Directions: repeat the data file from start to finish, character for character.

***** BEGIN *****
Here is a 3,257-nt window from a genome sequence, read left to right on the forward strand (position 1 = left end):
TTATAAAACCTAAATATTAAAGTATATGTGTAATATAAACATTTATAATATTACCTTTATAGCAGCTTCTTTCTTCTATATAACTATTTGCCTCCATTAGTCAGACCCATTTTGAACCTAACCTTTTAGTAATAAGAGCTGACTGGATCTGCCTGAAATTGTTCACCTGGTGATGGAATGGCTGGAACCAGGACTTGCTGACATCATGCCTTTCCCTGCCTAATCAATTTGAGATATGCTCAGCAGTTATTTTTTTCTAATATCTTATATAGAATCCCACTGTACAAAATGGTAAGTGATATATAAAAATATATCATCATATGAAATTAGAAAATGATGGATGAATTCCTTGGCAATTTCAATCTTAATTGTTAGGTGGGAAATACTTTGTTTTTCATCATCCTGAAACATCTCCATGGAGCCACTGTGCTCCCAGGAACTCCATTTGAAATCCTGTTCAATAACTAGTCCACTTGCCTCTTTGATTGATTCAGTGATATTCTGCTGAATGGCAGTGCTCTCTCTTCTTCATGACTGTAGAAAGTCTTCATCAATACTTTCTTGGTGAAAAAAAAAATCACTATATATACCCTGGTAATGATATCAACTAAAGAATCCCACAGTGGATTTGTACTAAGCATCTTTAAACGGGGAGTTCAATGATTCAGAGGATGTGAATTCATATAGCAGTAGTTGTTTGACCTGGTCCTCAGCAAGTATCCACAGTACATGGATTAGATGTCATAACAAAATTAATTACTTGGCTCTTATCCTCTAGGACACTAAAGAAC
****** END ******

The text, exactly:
Here is a 3,257-nt window from a genome sequence, read left to right on the forward strand (position 1 = left end):
TTATAAAACCTAAATATTAAAGTATATGTGTAATATAAACATTTATAATATTACCTTTATAGCAGCTTCTTTCTTCTATATAACTATTTGCCTCCATTAGTCAGACCCATTTTGAACCTAACCTTTTAGTAATAAGAGCTGACTGGATCTGCCTGAAATTGTTCACCTGGTGATGGAATGGCTGGAACCAGGACTTGCTGACATCATGCCTTTCCCTGCCTAATCAATTTGAGATATGCTCAGCAGTTATTTTTTTCTAATATCTTATATAGAATCCCACTGTACAAAATGGTAAGTGATATATAAAAATATATCATCATATGAAATTAGAAAATGATGGATGAATTCCTTGGCAATTTCAATCTTAATTGTTAGGTGGGAAATACTTTGTTTTTCATCATCCTGAAACATCTCCATGGAGCCACTGTGCTCCCAGGAACTCCATTTGAAATCCTGTTCAATAACTAGTCCACTTGCCTCTTTGATTGATTCAGTGATATTCTGCTGAATGGCAGTGCTCTCTCTTCTTCATGACTGTAGAAAGTCTTCATCAATACTTTCTTGGTGAAAAAAAAAATCACTATATATACCCTGGTAATGATATCAACTAAAGAATCCCACAGTGGATTTGTACTAAGCATCTTTAAACGGGGAGTTCAATGATTCAGAGGATGTGAATTCATATAGCAGTAGTTGTTTGACCTGGTCCTCAGCAAGTATCCACAGTACATGGATTAGATGTCATAACAAAATTAATTACTTGGCTCTTATCCTCTAGGACACTAAAGAAC